Trichuris muris is a natural pathogen of mice and is biologically and antigenically similar to species of Trichuris that infect humans and livestock1. Infective eggs are given by oral gavage, hatch in the distal small intestine, invade the intestinal epithelial cells (IECs) that line the crypts of the cecum and proximal colon and upon maturation the worms release eggs into the environment1. This model is a powerful tool to examine factors that control CD4+ T helper (Th) cell activation as well as changes in the intestinal epithelium. The immune response that occurs in resistant inbred strains, such as C57BL/6 and BALB/c, is characterized by Th2 polarized cytokines (IL-4, IL-5 and IL-13) and expulsion of worms while Th1-associated cytokines (IL-12, IL-18, IFN-γ) promote chronic infections in genetically susceptible AKR/J mice2-6. Th2 cytokines promote physiological changes in the intestinal microenvironment including rapid turnover of IECs, goblet cell differentiation, recruitment and changes in epithelial permeability and smooth muscle contraction, all of which have been implicated in worm expulsion7-15. Here we detail a protocol for propagating Trichuris muris eggs which can be used in subsequent experiments. We also provide a sample experimental harvest with suggestions for post-infection analysis. Overall, this protocol will provide researchers with the basic tools to perform a Trichuris muris mouse infection model which can be used to address questions pertaining to Th proclivity in the gastrointestinal tract as well as immune effector functions of IECs.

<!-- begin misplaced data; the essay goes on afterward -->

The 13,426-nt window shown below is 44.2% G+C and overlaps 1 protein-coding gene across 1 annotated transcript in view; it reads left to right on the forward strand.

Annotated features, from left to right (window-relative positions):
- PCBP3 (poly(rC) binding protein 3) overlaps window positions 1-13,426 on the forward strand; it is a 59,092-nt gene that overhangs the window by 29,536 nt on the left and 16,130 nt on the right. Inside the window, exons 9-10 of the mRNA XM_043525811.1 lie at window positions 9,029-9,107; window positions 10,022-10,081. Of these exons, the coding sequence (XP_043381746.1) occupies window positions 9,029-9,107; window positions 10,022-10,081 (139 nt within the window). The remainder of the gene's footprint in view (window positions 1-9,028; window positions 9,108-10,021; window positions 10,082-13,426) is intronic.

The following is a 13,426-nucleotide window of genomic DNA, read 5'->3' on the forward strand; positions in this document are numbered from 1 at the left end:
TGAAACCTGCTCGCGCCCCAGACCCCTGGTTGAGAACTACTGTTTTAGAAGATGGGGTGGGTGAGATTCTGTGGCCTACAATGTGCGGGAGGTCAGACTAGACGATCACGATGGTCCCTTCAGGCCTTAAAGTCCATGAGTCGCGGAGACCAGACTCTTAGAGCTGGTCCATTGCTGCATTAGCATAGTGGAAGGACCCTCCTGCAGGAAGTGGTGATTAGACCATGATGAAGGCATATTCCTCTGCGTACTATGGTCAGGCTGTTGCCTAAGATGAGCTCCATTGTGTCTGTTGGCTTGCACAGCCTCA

Infection, Issue 51, Trichuris muris, mouse, Th2, intestine, inflammation
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Using SCOPE to Identify Potential Regulatory Motifs in Coregulated Genes
Authors: Viktor Martyanov, Robert H. Gross.
Institutions: Dartmouth College.